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Cardiology

Answer 1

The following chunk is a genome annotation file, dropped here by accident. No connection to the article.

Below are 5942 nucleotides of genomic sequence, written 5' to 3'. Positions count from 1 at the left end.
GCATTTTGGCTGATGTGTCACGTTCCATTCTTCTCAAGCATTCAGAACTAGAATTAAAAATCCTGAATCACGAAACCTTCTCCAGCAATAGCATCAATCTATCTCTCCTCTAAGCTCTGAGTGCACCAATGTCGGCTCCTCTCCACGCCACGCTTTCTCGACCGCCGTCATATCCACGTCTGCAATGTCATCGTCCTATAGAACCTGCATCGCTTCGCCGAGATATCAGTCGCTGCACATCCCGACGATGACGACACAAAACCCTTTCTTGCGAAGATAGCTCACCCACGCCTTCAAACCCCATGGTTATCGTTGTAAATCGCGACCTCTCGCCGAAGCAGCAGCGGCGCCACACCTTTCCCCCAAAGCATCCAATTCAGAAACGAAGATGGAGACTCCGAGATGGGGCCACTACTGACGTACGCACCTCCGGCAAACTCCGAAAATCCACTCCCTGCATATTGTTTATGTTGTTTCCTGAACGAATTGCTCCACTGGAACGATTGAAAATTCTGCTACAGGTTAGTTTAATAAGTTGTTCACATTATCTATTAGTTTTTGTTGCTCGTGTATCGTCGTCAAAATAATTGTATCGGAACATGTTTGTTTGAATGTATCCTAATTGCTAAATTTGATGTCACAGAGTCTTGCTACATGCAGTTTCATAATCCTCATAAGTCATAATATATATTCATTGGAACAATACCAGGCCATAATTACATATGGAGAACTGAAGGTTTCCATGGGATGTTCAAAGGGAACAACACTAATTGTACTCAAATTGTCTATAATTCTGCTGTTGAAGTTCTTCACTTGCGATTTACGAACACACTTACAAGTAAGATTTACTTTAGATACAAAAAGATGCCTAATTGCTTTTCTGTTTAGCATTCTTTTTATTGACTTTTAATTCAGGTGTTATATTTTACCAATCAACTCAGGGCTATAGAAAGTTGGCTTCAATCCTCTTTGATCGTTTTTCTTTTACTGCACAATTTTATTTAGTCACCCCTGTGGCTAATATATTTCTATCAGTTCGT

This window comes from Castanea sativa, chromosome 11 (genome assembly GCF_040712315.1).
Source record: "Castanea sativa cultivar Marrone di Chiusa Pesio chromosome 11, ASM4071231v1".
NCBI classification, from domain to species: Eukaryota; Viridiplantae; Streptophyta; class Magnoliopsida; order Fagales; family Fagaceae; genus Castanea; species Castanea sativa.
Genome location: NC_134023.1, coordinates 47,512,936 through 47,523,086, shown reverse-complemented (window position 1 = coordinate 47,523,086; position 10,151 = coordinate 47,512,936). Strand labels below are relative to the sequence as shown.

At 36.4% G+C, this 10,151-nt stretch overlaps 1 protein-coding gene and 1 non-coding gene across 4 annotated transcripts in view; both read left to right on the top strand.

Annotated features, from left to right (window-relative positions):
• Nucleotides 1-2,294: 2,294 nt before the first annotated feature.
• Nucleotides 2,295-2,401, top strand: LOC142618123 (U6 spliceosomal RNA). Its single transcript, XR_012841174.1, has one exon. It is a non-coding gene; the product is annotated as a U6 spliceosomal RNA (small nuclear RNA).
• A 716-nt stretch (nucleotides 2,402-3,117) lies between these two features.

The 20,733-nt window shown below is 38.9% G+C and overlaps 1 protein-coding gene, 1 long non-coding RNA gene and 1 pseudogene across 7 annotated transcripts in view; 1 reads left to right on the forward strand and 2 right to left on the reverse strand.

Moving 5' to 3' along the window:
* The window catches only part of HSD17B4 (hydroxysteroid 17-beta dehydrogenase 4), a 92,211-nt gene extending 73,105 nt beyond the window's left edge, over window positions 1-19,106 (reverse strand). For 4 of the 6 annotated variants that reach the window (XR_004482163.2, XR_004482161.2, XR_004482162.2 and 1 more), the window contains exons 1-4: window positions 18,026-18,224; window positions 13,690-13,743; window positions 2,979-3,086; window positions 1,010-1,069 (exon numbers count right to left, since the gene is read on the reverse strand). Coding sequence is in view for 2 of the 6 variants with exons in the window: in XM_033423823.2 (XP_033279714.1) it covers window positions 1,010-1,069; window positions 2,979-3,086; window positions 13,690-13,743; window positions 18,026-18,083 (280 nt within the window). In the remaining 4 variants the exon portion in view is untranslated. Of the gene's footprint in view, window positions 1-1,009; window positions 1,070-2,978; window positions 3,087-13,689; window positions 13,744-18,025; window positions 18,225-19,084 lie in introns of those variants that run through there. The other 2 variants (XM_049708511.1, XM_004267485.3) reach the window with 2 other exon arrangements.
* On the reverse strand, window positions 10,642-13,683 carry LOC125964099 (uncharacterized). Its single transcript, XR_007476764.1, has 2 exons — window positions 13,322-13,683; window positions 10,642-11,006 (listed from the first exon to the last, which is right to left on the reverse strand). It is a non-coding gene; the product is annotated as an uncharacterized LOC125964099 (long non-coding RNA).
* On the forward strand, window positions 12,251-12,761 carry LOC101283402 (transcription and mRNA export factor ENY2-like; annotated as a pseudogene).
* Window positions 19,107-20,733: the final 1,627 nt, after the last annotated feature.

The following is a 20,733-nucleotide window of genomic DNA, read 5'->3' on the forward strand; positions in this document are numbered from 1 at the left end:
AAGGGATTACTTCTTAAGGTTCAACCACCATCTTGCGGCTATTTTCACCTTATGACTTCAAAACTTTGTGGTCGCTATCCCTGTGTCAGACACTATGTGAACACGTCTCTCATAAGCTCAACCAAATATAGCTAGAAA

1. Administer flecainide. The patient has fulminant congestive heart failure (CHF), the etiology of which is unknown. It is possible that he has an undiagnosed cardiomyopathy (ischemic or idiopathic) and that an infection resulted in CHF and atrial fibrillation (AF). It is also possible that the AF is causing the CHF from tachycardia. Nevertheless, the AF is deleterious. Flecainide is an effective agent to convert atrial fibrillation, but it is contraindicated in this patient, because it increases mortality in patients with coronary artery disease (CAD) and heart failure. Cardioversion might be appropriate if AF is the primary cause of the CHF. Unfortunately, the patient cannot clearly identify when the AF began, so thromboembolic complications are a concern; anticoagulation should be initiated if no contraindications exist. With a stable blood pressure, a course of diuresis with administration of oxygen and anticoagulation is reasonable, because CHF and hypoxia may be a cause of his AF. Digoxin administered intravenously, along with cautious administration of low-dose, short-acting beta-blockers to achieve rate control (without exacerbating his failure) is reasonable.

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